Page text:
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Posts Tagged ‘religion’

I predicted back in 2010 that globalizing and technological trends would lead disparate religious traditions to find common ground on socially divisive issues like abortion and gay rights. Just as environmentalism, feminism, and indigenous rights were partnering various more liberal church groups with environmental and social justice organizations, contributing to the development of an “eco-egalitarian” global […]

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I received my copies in the mail this week of the book that arose out of the School of Advanced Research seminar on “Nature, Science, and Religion: Intersections Shaping Society and the Environment.” It’s a handsome volume, whose contents provide a level of cross-cutting conversation that, I think, is rare among edited collections. Catherine Tucker […]

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The news that self-help guru James Arthur Ray has been found guilty of three counts of negligent homicide brings to an end (of sorts) a saga that began with three deaths and numerous injuries at an October, 2009, sweat lodge ceremony outside Sedona, Arizona. Since I’ve written a handful of articles and half a book […]

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Thoughts for a spring equinox… Complexity theorist (and colleague of mine here at the University of Vermont) Stuart Kauffman takes stock here of the Enlightenment and sings of a re-enchantment to come. Disenchantment and re-enchantment are long-running tropes in the intellectual currents of modernity, which I’ve frequently explored in my writing (see here for a […]

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Just as the Haitian earthquake was followed by a welter of religious interpretations (fundamentalist Christians blaming sinful Haitians for it, Vodoun practitioners weighing in on the events, etc.), so the Japanese quake-tsunami-meltdown trilogy is offering evidence of humanity’s interpretive propensities. You may have already seen the YouTube troll video satirizing right-wing Christian responses, which scandalized […]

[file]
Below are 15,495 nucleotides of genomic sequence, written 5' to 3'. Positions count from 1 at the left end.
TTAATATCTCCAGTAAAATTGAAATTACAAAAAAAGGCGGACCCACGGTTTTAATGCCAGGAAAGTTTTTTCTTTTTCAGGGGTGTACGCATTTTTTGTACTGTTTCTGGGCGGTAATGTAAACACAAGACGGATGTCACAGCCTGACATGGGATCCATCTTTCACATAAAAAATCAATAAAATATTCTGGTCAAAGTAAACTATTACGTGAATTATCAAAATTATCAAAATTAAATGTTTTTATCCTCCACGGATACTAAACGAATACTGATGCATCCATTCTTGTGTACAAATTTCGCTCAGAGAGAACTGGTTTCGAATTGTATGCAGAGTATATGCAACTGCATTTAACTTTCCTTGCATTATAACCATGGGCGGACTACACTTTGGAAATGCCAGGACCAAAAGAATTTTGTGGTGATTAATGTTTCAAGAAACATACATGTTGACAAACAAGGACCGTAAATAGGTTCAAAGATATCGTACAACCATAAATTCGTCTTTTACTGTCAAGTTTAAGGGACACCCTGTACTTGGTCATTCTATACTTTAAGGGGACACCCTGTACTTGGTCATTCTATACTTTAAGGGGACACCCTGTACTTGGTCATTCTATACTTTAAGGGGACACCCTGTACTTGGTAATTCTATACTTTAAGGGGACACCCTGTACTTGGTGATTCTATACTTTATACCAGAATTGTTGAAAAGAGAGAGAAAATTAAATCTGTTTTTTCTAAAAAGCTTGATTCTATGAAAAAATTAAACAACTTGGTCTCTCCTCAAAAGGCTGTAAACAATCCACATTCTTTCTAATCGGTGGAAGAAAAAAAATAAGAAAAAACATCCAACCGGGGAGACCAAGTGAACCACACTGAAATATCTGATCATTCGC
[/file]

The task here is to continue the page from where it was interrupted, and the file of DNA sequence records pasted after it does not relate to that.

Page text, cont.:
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I’m reorganizing the piece I wrote for the School of Advanced Research workshop on science, nature, and religion so that part of it will fit into the introduction of the book we are producing (which I’m co-writing with the workshop organizer and chair, Catherine Tucker) and the rest will make up the book’s concluding chapter. […]

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I’m getting ready to head to Spain, where I’ve been invited to give a talk on “green pilgrimage” at the Fourth Colloquium Compostela. Here’s a brief overview of what I’ll be speaking about.   Green Pilgrimage: Prospects for Ecology and Peace-Building

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What a lovely, touching post Tim Morton has written about his conversion to object-oriented ontology. Since my days of doing religious-studies fieldwork, I’ve always gotten ripples of that nameless mixture of joy, pleasure, and sad melancholy — that feeling of being existentially touched, even pierced — whenever I’ve been around people undergoing conversion experiences (whether […]

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found object

I’ve had more than my share of occasions to write and speak about faith, but it’s generally been about others’ faiths, not my own. Summarizing one’s own can be tricky, at least if one prefers to deal with substance and not with labels. The term itself is slippery: is it intended to cover beliefs about […]

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For an indication of why I’m interested in the “more” that object-oriented philosophers grapple with, the “remainder” beyond what can be accounted for of an object or phenomenon through relational accounts, I thought it would be appropriate to share a few paragraphs from my 2001 book Claiming Sacred Ground.

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